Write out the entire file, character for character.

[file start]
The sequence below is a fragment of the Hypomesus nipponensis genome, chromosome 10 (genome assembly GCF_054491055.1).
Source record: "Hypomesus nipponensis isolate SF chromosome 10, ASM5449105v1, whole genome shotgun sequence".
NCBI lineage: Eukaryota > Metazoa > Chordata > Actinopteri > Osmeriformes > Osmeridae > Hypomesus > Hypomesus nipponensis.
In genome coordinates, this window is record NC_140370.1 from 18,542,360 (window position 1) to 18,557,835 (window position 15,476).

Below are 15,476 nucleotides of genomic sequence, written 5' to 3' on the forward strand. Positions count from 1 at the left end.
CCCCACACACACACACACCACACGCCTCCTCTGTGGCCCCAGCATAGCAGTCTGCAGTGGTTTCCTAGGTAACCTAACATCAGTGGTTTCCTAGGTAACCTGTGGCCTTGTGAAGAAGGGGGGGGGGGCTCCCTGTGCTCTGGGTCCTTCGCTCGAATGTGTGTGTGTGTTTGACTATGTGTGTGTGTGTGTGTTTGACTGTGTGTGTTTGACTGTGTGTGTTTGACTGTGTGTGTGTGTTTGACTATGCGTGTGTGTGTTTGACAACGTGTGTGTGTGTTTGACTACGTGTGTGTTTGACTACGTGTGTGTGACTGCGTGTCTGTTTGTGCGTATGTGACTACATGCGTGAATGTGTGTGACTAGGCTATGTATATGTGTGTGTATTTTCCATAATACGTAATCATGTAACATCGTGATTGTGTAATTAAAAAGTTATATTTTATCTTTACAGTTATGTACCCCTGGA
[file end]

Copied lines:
The sequence below is a fragment of the Hypomesus nipponensis genome, chromosome 10 (genome assembly GCF_054491055.1).
Source record: "Hypomesus nipponensis isolate SF chromosome 10, ASM5449105v1, whole genome shotgun sequence".
NCBI lineage: Eukaryota > Metazoa > Chordata > Actinopteri > Osmeriformes > Osmeridae > Hypomesus > Hypomesus nipponensis.
In genome coordinates, this window is record NC_140370.1 from 18,542,360 (window position 1) to 18,557,835 (window position 15,476).

Below are 15,476 nucleotides of genomic sequence, written 5' to 3' on the forward strand. Positions count from 1 at the left end.
CCCCACACACACACACACCACACGCCTCCTCTGTGGCCCCAGCATAGCAGTCTGCAGTGGTTTCCTAGGTAACCTAACATCAGTGGTTTCCTAGGTAACCTGTGGCCTTGTGAAGAAGGGGGGGGGGGCTCCCTGTGCTCTGGGTCCTTCGCTCGAATGTGTGTGTGTGTTTGACTATGTGTGTGTGTGTGTGTTTGACTGTGTGTGTTTGACTGTGTGTGTTTGACTGTGTGTGTGTGTTTGACTATGCGTGTGTGTGTTTGACAACGTGTGTGTGTGTTTGACTACGTGTGTGTTTGACTACGTGTGTGTGACTGCGTGTCTGTTTGTGCGTATGTGACTACATGCGTGAATGTGTGTGACTAGGCTATGTATATGTGTGTGTATTTTCCATAATACGTAATCATGTAACATCGTGATTGTGTAATTAAAAAGTTATATTTTATCTTTACAGTTATGTACCCCTGGA